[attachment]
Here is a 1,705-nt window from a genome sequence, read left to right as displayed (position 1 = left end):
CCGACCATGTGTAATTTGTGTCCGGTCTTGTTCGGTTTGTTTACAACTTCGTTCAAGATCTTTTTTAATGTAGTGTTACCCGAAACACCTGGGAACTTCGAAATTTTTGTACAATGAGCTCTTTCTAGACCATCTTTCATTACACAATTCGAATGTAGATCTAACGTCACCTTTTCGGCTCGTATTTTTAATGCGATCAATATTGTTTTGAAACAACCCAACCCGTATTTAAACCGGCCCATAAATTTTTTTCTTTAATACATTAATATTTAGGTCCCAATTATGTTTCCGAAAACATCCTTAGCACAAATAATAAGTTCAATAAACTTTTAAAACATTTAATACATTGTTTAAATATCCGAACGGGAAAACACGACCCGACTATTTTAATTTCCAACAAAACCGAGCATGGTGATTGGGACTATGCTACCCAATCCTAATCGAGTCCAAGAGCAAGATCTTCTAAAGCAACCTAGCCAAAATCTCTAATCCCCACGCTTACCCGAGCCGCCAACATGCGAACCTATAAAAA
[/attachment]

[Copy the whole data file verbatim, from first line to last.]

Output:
Here is a 1,705-nt window from a genome sequence, read left to right as displayed (position 1 = left end):
CCGACCATGTGTAATTTGTGTCCGGTCTTGTTCGGTTTGTTTACAACTTCGTTCAAGATCTTTTTTAATGTAGTGTTACCCGAAACACCTGGGAACTTCGAAATTTTTGTACAATGAGCTCTTTCTAGACCATCTTTCATTACACAATTCGAATGTAGATCTAACGTCACCTTTTCGGCTCGTATTTTTAATGCGATCAATATTGTTTTGAAACAACCCAACCCGTATTTAAACCGGCCCATAAATTTTTTTCTTTAATACATTAATATTTAGGTCCCAATTATGTTTCCGAAAACATCCTTAGCACAAATAATAAGTTCAATAAACTTTTAAAACATTTAATACATTGTTTAAATATCCGAACGGGAAAACACGACCCGACTATTTTAATTTCCAACAAAACCGAGCATGGTGATTGGGACTATGCTACCCAATCCTAATCGAGTCCAAGAGCAAGATCTTCTAAAGCAACCTAGCCAAAATCTCTAATCCCCACGCTTACCCGAGCCGCCAACATGCGAACCTATAAAAA